5. Brigade training calendars do not have enough white space for separate Tier 3 and Tier 2 events before a BCT field training exercise prior to a combat training center rotation. All three of the 82nd Airborne's infantry brigades had to be ready for a Joint Readiness Training Center rotation within 6 months of redeployment. Between individual training, collective events like batalion and brigade command post exercises, situational training exercise lanes, and other normal dutes, activites, and taskers a brigade encounters, it is difficult to justfy separate, independent Tier 3 and Tier 2 events for the intelligence warfighting function before a BCT field training exercise and combat training center rotation.

USAICoE is still developing the concept for what a Tier 2 event encompasses within TC 2-19.402. In our opinion, it should look like an event in which the BCT S-2 can fight and refine the BCT intelligence tactical standing operating procedure. This recommendation is in contrast with the current model of a "platorm" training event (i.e., signals intelligence--a combination of a cryptological support team and a Prophet team).

We also recommend that the MI company field training exercise be an opportunity in which a Tier 2 concept of fighting the brigade intelligence support element and BCT S-2 tactical standing operating procedure can be added to the end of the event with litle overhead costs. If the MI company is already formed as a brigade intelligence support element in the field, then a scenario can continue for several more days with the BCT S-2 leading the remainder of the field training exercise. This would reduce the amount of time required to redeploy the MI company into the field for a separate training event and would serve as a great preparation for the intelligence warfighting function before a BCT field training exercise. Figure 4 (on the next page) depicts a sample brigade training strategy under the 82nd Airborne's MI training doctrinal template.

6. Sanction MITS as reportable via brigade engineer battalion/BCT in the unit status reporting. Currently, no mechanism exists to measure readiness for a BCT intelligence warfighting function or division G-2 staf. Two key thoughts are worth considering to rectfy this gap. First, the capstione event (Tier 1 MITS training event) must validate training by contributing to a larger combined arms exercise. This will demonstrate to maneuver commanders how individual through collective progression supports the specific mission for which a partcular BCT is training. Second, MITS certfications must be rolled up as part of a "T" rating of the brigade engineer batalion/BCT. This is most easily captured via the metrics gathered in MITS Tiers 1 through 3.

82nd Airborne Division MITS Exercises Since the March 2018 Pilot Exercise

In June 2018, 1st BCT, 82nd Airborne (1/82 BCT), conducted a MITS Tier 3 field training exercise. In this iteration, 1/82 BCT applied lessons from previous Tier 3 events and adopted a variation of the 3/82 BCT model. Key takeaways are as follows:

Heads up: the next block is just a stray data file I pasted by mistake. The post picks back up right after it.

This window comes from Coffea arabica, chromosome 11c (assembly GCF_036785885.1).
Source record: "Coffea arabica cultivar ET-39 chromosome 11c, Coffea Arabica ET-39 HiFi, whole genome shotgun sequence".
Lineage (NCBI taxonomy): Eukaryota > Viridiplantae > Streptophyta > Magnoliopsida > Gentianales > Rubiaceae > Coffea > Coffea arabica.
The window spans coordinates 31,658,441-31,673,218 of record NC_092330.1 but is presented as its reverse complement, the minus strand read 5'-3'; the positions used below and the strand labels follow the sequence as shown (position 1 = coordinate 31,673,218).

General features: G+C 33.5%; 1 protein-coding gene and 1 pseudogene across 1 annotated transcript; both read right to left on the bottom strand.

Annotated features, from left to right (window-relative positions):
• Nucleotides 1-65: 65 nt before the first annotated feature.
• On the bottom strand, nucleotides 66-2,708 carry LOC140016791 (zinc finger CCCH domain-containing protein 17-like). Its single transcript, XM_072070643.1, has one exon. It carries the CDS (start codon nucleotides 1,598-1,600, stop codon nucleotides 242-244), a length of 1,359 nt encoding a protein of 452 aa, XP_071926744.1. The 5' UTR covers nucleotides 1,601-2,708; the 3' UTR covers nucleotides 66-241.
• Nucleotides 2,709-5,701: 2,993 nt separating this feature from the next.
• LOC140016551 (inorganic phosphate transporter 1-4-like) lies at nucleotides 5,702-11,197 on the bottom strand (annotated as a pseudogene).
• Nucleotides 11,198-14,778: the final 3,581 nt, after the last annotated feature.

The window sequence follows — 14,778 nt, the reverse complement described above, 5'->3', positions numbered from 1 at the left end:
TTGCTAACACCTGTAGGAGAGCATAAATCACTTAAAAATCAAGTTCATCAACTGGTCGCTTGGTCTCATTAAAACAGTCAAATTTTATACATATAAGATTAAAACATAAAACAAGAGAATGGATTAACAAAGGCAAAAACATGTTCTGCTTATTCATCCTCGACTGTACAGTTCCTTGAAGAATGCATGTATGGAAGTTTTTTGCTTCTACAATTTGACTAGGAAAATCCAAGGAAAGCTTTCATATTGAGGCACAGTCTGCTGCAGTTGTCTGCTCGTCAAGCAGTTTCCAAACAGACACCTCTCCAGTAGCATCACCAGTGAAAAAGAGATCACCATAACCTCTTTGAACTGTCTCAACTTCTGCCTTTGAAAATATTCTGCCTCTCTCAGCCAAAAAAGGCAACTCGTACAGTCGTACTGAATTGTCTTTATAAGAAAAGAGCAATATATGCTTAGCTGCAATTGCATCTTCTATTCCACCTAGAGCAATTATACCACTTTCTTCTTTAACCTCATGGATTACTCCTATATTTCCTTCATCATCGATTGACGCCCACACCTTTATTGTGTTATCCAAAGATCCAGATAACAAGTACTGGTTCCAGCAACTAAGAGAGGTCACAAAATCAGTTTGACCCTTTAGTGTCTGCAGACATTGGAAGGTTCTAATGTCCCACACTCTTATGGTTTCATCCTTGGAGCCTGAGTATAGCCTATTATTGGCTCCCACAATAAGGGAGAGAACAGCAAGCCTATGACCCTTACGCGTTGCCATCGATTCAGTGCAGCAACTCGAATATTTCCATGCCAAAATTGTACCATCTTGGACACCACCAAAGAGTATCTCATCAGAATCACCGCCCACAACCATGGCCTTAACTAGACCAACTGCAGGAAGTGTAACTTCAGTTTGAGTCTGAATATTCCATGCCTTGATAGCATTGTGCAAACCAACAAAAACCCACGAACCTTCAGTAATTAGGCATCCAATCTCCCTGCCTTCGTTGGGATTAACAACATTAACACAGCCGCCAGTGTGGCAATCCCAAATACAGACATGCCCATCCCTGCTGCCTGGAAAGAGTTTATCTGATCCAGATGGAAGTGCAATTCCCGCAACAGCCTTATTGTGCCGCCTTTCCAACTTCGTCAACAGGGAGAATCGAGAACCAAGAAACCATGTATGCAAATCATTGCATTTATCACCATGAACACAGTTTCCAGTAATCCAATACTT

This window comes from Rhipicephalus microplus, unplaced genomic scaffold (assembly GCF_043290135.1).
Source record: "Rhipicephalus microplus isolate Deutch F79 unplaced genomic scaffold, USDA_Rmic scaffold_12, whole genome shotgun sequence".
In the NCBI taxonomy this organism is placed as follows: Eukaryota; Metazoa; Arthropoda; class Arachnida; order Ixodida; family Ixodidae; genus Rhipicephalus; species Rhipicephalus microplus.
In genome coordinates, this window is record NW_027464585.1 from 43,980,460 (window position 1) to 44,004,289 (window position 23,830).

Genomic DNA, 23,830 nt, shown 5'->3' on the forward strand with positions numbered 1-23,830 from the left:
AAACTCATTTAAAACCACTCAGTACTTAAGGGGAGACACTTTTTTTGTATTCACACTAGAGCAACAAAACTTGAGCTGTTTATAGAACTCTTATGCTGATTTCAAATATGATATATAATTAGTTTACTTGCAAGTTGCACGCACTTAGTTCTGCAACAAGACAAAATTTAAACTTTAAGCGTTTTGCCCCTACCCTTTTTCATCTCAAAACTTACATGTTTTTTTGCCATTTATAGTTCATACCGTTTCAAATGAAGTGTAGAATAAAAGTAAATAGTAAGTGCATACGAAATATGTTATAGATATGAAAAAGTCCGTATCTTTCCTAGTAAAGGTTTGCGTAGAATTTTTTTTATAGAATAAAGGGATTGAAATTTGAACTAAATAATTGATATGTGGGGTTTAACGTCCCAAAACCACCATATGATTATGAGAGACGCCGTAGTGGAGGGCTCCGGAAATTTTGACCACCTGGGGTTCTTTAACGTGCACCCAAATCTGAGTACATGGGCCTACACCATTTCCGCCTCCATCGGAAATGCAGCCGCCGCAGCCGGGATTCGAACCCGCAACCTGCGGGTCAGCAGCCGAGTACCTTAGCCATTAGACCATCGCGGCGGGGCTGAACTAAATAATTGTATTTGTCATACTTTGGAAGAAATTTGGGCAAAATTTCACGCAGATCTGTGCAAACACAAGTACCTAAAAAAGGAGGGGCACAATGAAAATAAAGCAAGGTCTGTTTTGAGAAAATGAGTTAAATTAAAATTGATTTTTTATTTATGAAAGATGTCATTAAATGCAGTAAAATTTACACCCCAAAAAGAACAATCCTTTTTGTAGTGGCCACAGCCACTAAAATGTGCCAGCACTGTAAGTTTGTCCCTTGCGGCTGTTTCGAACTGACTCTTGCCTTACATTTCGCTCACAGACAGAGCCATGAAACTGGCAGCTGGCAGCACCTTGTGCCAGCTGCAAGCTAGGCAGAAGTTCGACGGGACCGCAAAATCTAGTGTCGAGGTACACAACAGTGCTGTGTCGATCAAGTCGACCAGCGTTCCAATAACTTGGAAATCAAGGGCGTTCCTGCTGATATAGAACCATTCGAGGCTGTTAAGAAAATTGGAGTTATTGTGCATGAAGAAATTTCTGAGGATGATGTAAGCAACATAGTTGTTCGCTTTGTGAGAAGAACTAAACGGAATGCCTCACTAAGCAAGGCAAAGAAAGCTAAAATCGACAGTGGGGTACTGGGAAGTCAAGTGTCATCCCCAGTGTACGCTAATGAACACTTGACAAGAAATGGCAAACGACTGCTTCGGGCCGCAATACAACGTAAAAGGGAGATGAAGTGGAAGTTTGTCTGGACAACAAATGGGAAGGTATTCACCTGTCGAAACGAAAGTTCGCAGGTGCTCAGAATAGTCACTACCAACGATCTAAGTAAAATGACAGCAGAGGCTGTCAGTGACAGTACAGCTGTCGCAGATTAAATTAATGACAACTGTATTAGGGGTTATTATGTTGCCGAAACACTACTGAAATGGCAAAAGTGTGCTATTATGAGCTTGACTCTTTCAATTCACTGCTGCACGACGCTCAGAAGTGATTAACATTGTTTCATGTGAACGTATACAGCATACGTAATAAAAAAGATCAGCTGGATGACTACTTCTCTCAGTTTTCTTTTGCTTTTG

* The BCT S-2 was involved from planning to execution to ensure the MI company's Tier 3 field training exercise's training objectves were synchronized with the BCT S-2's intelligence vision.

* The MI company deployed analysts and intelligence platorms to the field in order to form the brigade intelligence support element and simultaneously practice field craf in an austere environment.

* The brigade intelligence support element used the S-6's tactical communications node backbone to provide data transport as they would in a deployed scenario attached to a brigade tactical operations center.

* Crews certfed independently shared a common IEWTPT scenario fed by the Fort Bragg mission training complex and Foundry teams (Joint Readiness Training Center's decisive action training environment 3.0).

* The 82nd Airborne Division G-2 provided evaluators resourced from sister brigades and XVIII Airborne Corps to provide an external look into the performance of the brigade's intelligence crews.

Building on lessons from previous iterations, 1/82 BCT applied two new concepts to the Tier 3 event. First, 1/82 BCT synchronized its MITS Tier 3 field training exercise with a brigade staff command post exercise. The beneft of this action was that the S-2 section and MI company commander successfully conducted a communications exercise and had sufcient troubleshooting time on the backbone of a functioning brigade tactical operations center network. Whereas the pilot field training exercises had scenario and networking problems during their table evaluations, 1/82 BCT was able to start its evaluation on time with a functioning scenario to drive the field training exercise. This observation further emphasizes the importance of a well-resourced communications exercise using the actual architecture network of the field training exercise.